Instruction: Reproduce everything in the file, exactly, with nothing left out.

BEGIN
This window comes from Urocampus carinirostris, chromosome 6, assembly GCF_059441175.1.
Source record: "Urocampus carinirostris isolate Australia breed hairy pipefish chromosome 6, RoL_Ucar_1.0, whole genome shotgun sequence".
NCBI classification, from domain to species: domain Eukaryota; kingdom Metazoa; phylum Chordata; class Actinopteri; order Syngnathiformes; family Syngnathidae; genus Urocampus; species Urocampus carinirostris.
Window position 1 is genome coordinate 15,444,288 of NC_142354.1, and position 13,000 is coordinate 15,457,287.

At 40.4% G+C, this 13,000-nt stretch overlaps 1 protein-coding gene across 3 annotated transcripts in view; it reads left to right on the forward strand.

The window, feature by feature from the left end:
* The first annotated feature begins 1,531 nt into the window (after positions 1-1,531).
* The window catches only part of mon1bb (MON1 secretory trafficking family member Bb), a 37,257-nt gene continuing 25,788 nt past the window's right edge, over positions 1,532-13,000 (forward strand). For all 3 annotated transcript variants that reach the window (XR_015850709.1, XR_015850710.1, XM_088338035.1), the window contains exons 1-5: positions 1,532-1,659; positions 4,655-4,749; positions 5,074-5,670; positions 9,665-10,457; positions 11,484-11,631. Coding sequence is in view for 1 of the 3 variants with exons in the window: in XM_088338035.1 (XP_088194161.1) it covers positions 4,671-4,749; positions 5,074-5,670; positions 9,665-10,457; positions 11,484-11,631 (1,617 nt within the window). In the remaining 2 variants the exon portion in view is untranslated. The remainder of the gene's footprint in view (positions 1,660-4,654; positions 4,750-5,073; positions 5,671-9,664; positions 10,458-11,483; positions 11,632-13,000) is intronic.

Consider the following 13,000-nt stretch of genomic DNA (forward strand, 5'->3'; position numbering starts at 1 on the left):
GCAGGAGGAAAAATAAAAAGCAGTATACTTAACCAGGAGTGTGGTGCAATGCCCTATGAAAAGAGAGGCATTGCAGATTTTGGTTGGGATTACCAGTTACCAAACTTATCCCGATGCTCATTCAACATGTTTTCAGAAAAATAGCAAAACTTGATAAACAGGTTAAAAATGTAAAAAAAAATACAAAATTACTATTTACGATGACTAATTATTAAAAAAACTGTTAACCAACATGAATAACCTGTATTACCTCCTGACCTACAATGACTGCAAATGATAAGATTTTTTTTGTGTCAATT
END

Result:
This window comes from Urocampus carinirostris, chromosome 6, assembly GCF_059441175.1.
Source record: "Urocampus carinirostris isolate Australia breed hairy pipefish chromosome 6, RoL_Ucar_1.0, whole genome shotgun sequence".
NCBI classification, from domain to species: domain Eukaryota; kingdom Metazoa; phylum Chordata; class Actinopteri; order Syngnathiformes; family Syngnathidae; genus Urocampus; species Urocampus carinirostris.
Window position 1 is genome coordinate 15,444,288 of NC_142354.1, and position 13,000 is coordinate 15,457,287.

At 40.4% G+C, this 13,000-nt stretch overlaps 1 protein-coding gene across 3 annotated transcripts in view; it reads left to right on the forward strand.

The window, feature by feature from the left end:
* The first annotated feature begins 1,531 nt into the window (after positions 1-1,531).
* The window catches only part of mon1bb (MON1 secretory trafficking family member Bb), a 37,257-nt gene continuing 25,788 nt past the window's right edge, over positions 1,532-13,000 (forward strand). For all 3 annotated transcript variants that reach the window (XR_015850709.1, XR_015850710.1, XM_088338035.1), the window contains exons 1-5: positions 1,532-1,659; positions 4,655-4,749; positions 5,074-5,670; positions 9,665-10,457; positions 11,484-11,631. Coding sequence is in view for 1 of the 3 variants with exons in the window: in XM_088338035.1 (XP_088194161.1) it covers positions 4,671-4,749; positions 5,074-5,670; positions 9,665-10,457; positions 11,484-11,631 (1,617 nt within the window). In the remaining 2 variants the exon portion in view is untranslated. The remainder of the gene's footprint in view (positions 1,660-4,654; positions 4,750-5,073; positions 5,671-9,664; positions 10,458-11,483; positions 11,632-13,000) is intronic.

Consider the following 13,000-nt stretch of genomic DNA (forward strand, 5'->3'; position numbering starts at 1 on the left):
GCAGGAGGAAAAATAAAAAGCAGTATACTTAACCAGGAGTGTGGTGCAATGCCCTATGAAAAGAGAGGCATTGCAGATTTTGGTTGGGATTACCAGTTACCAAACTTATCCCGATGCTCATTCAACATGTTTTCAGAAAAATAGCAAAACTTGATAAACAGGTTAAAAATGTAAAAAAAAATACAAAATTACTATTTACGATGACTAATTATTAAAAAAACTGTTAACCAACATGAATAACCTGTATTACCTCCTGACCTACAATGACTGCAAATGATAAGATTTTTTTTGTGTCAATT